In the beginning there were plans for a greenhouse.
Seven years and millions of dollars in donations later, the Whitefish School District got its greenhouse, in the form of the cutting-edge Center for Sustainability and Entrepreneurship.
The center opened officially with a ribbon-cutting ceremony on Saturday during Earth Day celebrations outside Whitefish High School.
A long time in the making, district Superintendent Heather Davis Schmidt said it’s great to see everything come together on the highly anticipated center.
“It’s super exciting to be able to open the doors on a project that’s been in play for many years,” she said. “This is the seventh year that the process has been moving forward, it’s my third year of being involved with it, so to see it actually come to life is really exciting and watching the students use it is really cool.”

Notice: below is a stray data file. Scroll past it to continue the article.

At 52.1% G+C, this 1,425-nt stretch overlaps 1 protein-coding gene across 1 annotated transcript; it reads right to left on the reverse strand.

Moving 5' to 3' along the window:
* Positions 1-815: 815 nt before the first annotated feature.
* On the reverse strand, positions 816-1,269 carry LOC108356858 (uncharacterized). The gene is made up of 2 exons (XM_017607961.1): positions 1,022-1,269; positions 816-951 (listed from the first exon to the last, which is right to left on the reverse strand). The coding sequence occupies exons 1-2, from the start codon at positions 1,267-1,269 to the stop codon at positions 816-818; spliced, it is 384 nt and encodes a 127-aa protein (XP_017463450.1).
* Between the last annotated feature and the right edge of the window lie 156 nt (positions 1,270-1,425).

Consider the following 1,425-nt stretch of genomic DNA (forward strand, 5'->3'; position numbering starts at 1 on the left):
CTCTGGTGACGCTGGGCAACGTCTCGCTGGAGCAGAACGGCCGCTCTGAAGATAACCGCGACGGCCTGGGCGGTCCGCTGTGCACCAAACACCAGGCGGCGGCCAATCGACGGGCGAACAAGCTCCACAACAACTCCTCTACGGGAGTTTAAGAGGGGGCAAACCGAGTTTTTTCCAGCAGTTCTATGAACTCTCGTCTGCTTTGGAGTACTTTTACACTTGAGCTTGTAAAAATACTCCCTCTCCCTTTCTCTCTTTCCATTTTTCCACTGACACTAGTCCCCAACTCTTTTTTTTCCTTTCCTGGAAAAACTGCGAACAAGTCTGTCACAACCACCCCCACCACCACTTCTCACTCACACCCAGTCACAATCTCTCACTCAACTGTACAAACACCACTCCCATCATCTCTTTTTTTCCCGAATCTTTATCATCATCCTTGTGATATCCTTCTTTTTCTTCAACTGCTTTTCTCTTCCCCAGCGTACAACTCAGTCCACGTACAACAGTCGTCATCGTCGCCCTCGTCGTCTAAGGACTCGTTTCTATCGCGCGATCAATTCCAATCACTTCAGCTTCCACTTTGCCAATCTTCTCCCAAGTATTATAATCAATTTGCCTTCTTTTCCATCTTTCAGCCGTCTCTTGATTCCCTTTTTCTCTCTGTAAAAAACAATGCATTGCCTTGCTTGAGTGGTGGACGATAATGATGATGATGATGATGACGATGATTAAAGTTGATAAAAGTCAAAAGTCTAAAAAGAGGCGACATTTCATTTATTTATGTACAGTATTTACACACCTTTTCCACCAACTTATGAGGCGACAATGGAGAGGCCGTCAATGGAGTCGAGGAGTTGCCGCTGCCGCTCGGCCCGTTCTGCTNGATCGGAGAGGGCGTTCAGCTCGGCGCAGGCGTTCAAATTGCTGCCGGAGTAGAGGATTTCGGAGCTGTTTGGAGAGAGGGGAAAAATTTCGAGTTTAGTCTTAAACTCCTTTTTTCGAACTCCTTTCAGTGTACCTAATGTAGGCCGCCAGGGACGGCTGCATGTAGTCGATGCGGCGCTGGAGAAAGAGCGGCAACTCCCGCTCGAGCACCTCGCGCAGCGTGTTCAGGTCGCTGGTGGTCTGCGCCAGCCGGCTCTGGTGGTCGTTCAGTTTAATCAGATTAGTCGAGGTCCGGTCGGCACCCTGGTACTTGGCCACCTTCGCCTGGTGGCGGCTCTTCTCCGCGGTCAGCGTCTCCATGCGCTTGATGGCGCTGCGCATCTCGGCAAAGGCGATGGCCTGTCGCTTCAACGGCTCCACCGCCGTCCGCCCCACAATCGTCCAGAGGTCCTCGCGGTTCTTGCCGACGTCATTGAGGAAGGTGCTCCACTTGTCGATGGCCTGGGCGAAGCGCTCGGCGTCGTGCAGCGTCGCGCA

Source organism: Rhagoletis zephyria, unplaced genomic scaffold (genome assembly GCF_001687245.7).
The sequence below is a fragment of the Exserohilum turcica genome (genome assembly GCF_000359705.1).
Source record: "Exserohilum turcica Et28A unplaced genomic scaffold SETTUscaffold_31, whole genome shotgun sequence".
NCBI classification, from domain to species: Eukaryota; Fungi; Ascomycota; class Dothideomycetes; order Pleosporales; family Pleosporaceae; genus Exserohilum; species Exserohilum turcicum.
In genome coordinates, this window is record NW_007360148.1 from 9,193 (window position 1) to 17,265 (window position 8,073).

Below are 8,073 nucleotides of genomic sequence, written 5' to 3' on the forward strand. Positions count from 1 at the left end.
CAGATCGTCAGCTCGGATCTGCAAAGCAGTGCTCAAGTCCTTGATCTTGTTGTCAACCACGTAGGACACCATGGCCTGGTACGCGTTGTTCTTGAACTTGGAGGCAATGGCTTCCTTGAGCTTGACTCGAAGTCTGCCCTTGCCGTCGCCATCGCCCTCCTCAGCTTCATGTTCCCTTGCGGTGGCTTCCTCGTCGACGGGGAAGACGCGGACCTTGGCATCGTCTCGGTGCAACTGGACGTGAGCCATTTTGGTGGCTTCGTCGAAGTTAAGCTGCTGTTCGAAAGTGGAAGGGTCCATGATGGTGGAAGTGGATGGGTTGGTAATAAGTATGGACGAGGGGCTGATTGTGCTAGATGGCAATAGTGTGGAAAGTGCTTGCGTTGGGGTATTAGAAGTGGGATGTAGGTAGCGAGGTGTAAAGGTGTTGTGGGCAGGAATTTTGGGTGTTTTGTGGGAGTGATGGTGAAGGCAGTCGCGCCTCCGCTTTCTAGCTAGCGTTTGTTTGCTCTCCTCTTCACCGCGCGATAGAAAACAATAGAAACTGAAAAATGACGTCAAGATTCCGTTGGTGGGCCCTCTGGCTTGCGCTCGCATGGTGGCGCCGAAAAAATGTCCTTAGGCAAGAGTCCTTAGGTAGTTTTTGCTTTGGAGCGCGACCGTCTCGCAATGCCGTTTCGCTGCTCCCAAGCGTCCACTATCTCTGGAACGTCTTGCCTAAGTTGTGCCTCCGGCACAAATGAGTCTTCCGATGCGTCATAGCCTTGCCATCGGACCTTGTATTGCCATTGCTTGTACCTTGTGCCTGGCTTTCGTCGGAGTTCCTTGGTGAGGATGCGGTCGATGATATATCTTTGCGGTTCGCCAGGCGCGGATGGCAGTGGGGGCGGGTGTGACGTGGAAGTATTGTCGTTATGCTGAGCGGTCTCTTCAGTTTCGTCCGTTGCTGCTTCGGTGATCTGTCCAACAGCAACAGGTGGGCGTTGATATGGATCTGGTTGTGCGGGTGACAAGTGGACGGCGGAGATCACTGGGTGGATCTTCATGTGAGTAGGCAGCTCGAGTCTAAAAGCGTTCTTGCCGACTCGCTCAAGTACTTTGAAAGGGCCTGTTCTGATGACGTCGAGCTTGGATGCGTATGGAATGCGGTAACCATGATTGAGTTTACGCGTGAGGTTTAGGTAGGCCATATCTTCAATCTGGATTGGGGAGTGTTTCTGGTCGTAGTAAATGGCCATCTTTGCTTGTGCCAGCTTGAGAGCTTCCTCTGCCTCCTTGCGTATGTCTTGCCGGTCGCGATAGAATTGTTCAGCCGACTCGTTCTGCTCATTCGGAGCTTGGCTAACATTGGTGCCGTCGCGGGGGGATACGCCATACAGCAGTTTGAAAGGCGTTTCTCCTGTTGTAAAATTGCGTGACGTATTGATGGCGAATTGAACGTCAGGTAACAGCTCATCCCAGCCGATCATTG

The CSE’s origins go back to 2011, when students began talking with science teacher Eric Sawtelle and English teacher Nikki Reed about replacing a dilapidated greenhouse at the high school.
In 2014, FREEFLOW students started working with Richard Atkinson to raise funds for the greenhouse. As part of the second “Old Man Walking” campaign, if the students managed to hit their goal of $25,000 raised, Atkinson would match them to help finish the startup costs for the new greenhouse.
The students succeeded, raising $35,000 with another $35,000 coming from Atkinson, but as the project moved forward the scope widened.
By May 2016, the greenhouse was being called the Center for Applied Sustainability and had grown to an estimated $1.08 million facility that was more than just a greenhouse.